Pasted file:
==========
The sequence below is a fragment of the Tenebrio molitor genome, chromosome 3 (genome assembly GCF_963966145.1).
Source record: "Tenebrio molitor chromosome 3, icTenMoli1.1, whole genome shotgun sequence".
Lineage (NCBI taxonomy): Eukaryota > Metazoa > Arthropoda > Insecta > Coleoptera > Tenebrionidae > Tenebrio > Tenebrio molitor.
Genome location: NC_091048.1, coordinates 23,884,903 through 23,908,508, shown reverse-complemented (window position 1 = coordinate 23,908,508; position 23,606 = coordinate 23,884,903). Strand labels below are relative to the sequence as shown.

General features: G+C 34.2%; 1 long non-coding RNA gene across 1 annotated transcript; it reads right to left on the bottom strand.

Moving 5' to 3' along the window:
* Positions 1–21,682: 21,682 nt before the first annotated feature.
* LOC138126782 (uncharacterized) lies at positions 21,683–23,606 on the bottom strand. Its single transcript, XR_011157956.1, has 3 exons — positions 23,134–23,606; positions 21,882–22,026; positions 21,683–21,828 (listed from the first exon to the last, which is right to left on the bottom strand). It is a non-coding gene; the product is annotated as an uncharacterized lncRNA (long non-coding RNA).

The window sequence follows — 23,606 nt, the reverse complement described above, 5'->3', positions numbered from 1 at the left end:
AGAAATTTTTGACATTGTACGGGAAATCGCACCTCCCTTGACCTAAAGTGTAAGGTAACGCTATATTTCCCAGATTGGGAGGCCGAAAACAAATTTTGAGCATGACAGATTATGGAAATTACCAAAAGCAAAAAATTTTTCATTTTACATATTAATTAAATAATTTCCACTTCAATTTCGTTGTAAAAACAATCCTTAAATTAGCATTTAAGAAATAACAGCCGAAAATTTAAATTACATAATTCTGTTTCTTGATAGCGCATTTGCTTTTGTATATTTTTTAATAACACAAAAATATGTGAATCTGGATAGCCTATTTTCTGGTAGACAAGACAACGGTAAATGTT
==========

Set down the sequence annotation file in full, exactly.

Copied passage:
The sequence below is a fragment of the Tenebrio molitor genome, chromosome 3 (genome assembly GCF_963966145.1).
Source record: "Tenebrio molitor chromosome 3, icTenMoli1.1, whole genome shotgun sequence".
Lineage (NCBI taxonomy): Eukaryota > Metazoa > Arthropoda > Insecta > Coleoptera > Tenebrionidae > Tenebrio > Tenebrio molitor.
Genome location: NC_091048.1, coordinates 23,884,903 through 23,908,508, shown reverse-complemented (window position 1 = coordinate 23,908,508; position 23,606 = coordinate 23,884,903). Strand labels below are relative to the sequence as shown.

General features: G+C 34.2%; 1 long non-coding RNA gene across 1 annotated transcript; it reads right to left on the bottom strand.

Moving 5' to 3' along the window:
* Positions 1–21,682: 21,682 nt before the first annotated feature.
* LOC138126782 (uncharacterized) lies at positions 21,683–23,606 on the bottom strand. Its single transcript, XR_011157956.1, has 3 exons — positions 23,134–23,606; positions 21,882–22,026; positions 21,683–21,828 (listed from the first exon to the last, which is right to left on the bottom strand). It is a non-coding gene; the product is annotated as an uncharacterized lncRNA (long non-coding RNA).

The window sequence follows — 23,606 nt, the reverse complement described above, 5'->3', positions numbered from 1 at the left end:
AGAAATTTTTGACATTGTACGGGAAATCGCACCTCCCTTGACCTAAAGTGTAAGGTAACGCTATATTTCCCAGATTGGGAGGCCGAAAACAAATTTTGAGCATGACAGATTATGGAAATTACCAAAAGCAAAAAATTTTTCATTTTACATATTAATTAAATAATTTCCACTTCAATTTCGTTGTAAAAACAATCCTTAAATTAGCATTTAAGAAATAACAGCCGAAAATTTAAATTACATAATTCTGTTTCTTGATAGCGCATTTGCTTTTGTATATTTTTTAATAACACAAAAATATGTGAATCTGGATAGCCTATTTTCTGGTAGACAAGACAACGGTAAATGTT